Drug

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For other uses, see Drug (disambiguation).
For the act after using drugs, see drunk.
Caffeine, contained in coffee and other beverages, is the most widely used psychoactive drug in the world. 90% of adults consume the substance on a daily basis in North America.[1]
Alcohol is a common drug. The global alcoholic drinks industry is expected to exceed $1 trillion this year.[2] Beer is the third-most popular drink overall, after water and tea.[3]
Cigarettes, containing nicotine, are one of the world’s best selling drugs.[4]

A drug is, in the broadest of terms, a chemical substance that has known biological effects on humans or other animals.[5] Foods are generally excluded from this definition, in spite of their physiological effects on animal species.[6][7][8]

In pharmacology, a drug is "a chemical substance used in the treatment, cure, prevention, or diagnosis of disease or used to otherwise enhance physical or mental well-being."[6] Drugs may be used for a limited duration, or on a regular basis for chronic disorders.[9]

Recreational drugs are chemical substances that affect the central nervous system, such as opioids or hallucinogens.[9] Alcohol, nicotine, and caffeine are the most widely consumed psychotropic drugs worldwide.[10]

They may be used for effects on perception, consciousness, personality, and behavior.[9][11] Many recreational drugs are also used in medicine.[5]

Some drugs can cause addiction and habituation[11] and all drugs have side effects.[12] Many drugs are illegal for recreational purposes and international treaties such as the Single Convention on Narcotic Drugs exist for the purpose of legally prohibiting certain substances.

Etymology

In English, the noun "drug" is thought to originate from Old French "drogue", possibly deriving later into "droge-vate" from Middle Dutch meaning "dry barrels", referring to medicinal plants preserved in them.[13] The transitive verb "to drug" (meaning intentionally administer a substance to someone, often without their knowledge) arose later and invokes the psychoactive rather than medicinal properties of a substance.[14]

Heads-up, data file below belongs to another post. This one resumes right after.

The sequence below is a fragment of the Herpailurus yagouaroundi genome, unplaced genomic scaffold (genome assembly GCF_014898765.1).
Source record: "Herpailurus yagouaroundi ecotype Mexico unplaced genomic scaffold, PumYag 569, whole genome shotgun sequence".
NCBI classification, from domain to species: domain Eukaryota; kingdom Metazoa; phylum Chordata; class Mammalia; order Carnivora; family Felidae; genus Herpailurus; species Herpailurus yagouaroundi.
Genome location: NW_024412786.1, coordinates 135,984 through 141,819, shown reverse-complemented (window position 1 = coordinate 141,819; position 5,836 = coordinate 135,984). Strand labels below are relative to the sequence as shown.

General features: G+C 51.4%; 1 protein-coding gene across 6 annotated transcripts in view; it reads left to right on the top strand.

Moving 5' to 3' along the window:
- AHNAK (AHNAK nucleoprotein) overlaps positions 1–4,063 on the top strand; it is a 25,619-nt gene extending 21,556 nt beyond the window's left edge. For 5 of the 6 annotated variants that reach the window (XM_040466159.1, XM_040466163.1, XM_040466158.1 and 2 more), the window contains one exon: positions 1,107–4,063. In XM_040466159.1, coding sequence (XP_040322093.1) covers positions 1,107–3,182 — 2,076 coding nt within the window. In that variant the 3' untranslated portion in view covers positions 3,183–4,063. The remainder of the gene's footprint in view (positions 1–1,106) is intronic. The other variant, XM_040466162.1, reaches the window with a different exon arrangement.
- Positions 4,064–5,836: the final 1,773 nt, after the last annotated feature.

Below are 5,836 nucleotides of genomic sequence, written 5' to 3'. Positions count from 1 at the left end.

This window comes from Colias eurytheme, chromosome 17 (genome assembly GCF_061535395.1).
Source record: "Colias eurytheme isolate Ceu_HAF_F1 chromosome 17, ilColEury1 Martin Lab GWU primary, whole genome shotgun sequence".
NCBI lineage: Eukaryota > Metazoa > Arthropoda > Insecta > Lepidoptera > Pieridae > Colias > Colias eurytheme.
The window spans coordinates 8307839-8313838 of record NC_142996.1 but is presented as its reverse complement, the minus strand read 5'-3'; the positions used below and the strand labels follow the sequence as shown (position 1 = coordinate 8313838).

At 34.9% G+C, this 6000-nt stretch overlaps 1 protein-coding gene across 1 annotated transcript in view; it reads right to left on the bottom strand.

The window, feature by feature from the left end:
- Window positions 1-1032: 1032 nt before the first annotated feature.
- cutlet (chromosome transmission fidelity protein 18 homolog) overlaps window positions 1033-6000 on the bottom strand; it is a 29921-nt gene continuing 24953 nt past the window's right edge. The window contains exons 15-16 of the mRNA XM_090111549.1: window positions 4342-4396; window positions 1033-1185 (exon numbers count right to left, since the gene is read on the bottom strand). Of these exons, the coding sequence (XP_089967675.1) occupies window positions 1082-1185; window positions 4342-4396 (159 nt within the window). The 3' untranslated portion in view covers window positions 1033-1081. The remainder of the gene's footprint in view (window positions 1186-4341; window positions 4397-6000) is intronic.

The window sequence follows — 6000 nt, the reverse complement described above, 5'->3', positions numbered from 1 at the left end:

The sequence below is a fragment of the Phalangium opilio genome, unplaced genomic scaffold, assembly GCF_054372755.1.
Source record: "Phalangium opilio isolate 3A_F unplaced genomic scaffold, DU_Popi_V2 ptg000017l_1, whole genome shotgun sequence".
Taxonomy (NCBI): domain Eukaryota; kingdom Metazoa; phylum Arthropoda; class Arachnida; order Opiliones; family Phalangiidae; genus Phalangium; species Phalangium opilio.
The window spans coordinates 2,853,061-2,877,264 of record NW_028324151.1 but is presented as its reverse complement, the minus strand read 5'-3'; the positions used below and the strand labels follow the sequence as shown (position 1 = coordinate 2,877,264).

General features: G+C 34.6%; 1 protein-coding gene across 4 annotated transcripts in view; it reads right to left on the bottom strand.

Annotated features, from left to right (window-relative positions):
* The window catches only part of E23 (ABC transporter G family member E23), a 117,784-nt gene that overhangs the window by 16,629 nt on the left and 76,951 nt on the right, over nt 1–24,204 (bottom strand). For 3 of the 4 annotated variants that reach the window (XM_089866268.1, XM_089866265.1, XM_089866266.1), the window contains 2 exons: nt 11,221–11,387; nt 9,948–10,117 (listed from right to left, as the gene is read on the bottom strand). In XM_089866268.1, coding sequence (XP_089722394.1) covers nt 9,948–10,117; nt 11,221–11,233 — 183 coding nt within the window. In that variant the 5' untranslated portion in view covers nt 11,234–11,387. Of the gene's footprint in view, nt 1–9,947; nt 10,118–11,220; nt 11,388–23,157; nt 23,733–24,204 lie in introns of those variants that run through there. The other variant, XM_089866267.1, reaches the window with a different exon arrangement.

Medication

Nexium pills 40 mg
(esomeprazole magnesium)
Main article: pharmaceutical drug

A medication or medicine is a drug taken to cure and/or ameliorate any symptoms of an illness or medical condition, or may be used as preventive medicine that has future benefits but does not treat any existing or pre-existing diseases or symptoms.

Dispensing of medication is often regulated by governments into three categories—over-the-counter (OTC) medications, which are available in pharmacies and supermarkets without special restrictions, behind-the-counter (BTC), which are dispensed by a pharmacist without needing a doctor's prescription, and prescription only medicines (POM), which must be prescribed by a licensed medical professional, usually a physician.[citation needed]

In the United Kingdom, BTC medicines are called pharmacy medicines which can only be sold in registered pharmacies, by or under the supervision of a pharmacist. These medications are designated by the letter P on the label.[15] The range of medicines available without a prescription varies from country to country.

Medications are typically produced by pharmaceutical companies and are often patented to give the developer exclusive rights to produce them. Those that are not patented (or with expired patents) are called generic drugs since they can be produced by other companies without restrictions or licenses from the patent holder.

Spiritual and religious use

Main article: Entheogen
text
Flowering San Pedro, a psychotropic cactus that has been used for over 3,000 years.[16] Today the vast majority of extracted mescaline is from columnar cacti, not vulnerable peyote.[17]

The spiritual and religious use of drugs has been occurring since the dawn of our species. Drugs that are considered to have spiritual or religious use are called entheogens. Some religions are based completely on the use of certain drugs. Entheogens are mostly hallucinogens, being either psychedelics or deliriants, but some are also stimulants and sedatives.

Self-improvement

Main article: Nootropic